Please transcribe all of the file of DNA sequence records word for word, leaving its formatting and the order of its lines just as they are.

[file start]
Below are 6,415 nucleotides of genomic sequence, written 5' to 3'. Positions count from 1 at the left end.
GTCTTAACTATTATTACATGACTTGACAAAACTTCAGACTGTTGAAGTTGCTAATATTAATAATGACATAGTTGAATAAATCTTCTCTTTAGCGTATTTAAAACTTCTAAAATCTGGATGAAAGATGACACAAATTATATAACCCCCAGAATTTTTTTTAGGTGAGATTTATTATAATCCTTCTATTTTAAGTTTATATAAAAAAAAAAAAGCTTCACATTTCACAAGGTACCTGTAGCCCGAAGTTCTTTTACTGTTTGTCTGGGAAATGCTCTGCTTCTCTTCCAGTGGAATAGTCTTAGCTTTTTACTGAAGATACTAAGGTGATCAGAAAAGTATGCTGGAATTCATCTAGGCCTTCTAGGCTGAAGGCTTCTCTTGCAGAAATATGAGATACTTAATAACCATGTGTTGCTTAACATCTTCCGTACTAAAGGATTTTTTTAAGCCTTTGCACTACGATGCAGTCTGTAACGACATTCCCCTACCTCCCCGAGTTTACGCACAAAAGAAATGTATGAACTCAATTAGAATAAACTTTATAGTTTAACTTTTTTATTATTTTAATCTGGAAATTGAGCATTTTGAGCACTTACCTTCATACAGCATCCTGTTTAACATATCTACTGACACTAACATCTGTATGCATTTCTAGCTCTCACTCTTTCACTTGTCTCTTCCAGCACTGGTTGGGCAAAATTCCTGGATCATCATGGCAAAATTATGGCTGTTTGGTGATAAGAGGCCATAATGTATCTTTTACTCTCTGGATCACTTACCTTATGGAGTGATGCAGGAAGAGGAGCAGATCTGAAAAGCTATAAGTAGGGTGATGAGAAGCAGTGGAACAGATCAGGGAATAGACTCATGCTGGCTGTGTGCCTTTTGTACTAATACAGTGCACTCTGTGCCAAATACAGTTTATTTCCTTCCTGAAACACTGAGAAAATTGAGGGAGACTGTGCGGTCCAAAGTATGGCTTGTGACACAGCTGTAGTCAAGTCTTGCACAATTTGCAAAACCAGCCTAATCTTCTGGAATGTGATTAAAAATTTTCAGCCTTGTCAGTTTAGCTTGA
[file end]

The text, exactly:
Below are 6,415 nucleotides of genomic sequence, written 5' to 3'. Positions count from 1 at the left end.
GTCTTAACTATTATTACATGACTTGACAAAACTTCAGACTGTTGAAGTTGCTAATATTAATAATGACATAGTTGAATAAATCTTCTCTTTAGCGTATTTAAAACTTCTAAAATCTGGATGAAAGATGACACAAATTATATAACCCCCAGAATTTTTTTTAGGTGAGATTTATTATAATCCTTCTATTTTAAGTTTATATAAAAAAAAAAAAGCTTCACATTTCACAAGGTACCTGTAGCCCGAAGTTCTTTTACTGTTTGTCTGGGAAATGCTCTGCTTCTCTTCCAGTGGAATAGTCTTAGCTTTTTACTGAAGATACTAAGGTGATCAGAAAAGTATGCTGGAATTCATCTAGGCCTTCTAGGCTGAAGGCTTCTCTTGCAGAAATATGAGATACTTAATAACCATGTGTTGCTTAACATCTTCCGTACTAAAGGATTTTTTTAAGCCTTTGCACTACGATGCAGTCTGTAACGACATTCCCCTACCTCCCCGAGTTTACGCACAAAAGAAATGTATGAACTCAATTAGAATAAACTTTATAGTTTAACTTTTTTATTATTTTAATCTGGAAATTGAGCATTTTGAGCACTTACCTTCATACAGCATCCTGTTTAACATATCTACTGACACTAACATCTGTATGCATTTCTAGCTCTCACTCTTTCACTTGTCTCTTCCAGCACTGGTTGGGCAAAATTCCTGGATCATCATGGCAAAATTATGGCTGTTTGGTGATAAGAGGCCATAATGTATCTTTTACTCTCTGGATCACTTACCTTATGGAGTGATGCAGGAAGAGGAGCAGATCTGAAAAGCTATAAGTAGGGTGATGAGAAGCAGTGGAACAGATCAGGGAATAGACTCATGCTGGCTGTGTGCCTTTTGTACTAATACAGTGCACTCTGTGCCAAATACAGTTTATTTCCTTCCTGAAACACTGAGAAAATTGAGGGAGACTGTGCGGTCCAAAGTATGGCTTGTGACACAGCTGTAGTCAAGTCTTGCACAATTTGCAAAACCAGCCTAATCTTCTGGAATGTGATTAAAAATTTTCAGCCTTGTCAGTTTAGCTTGA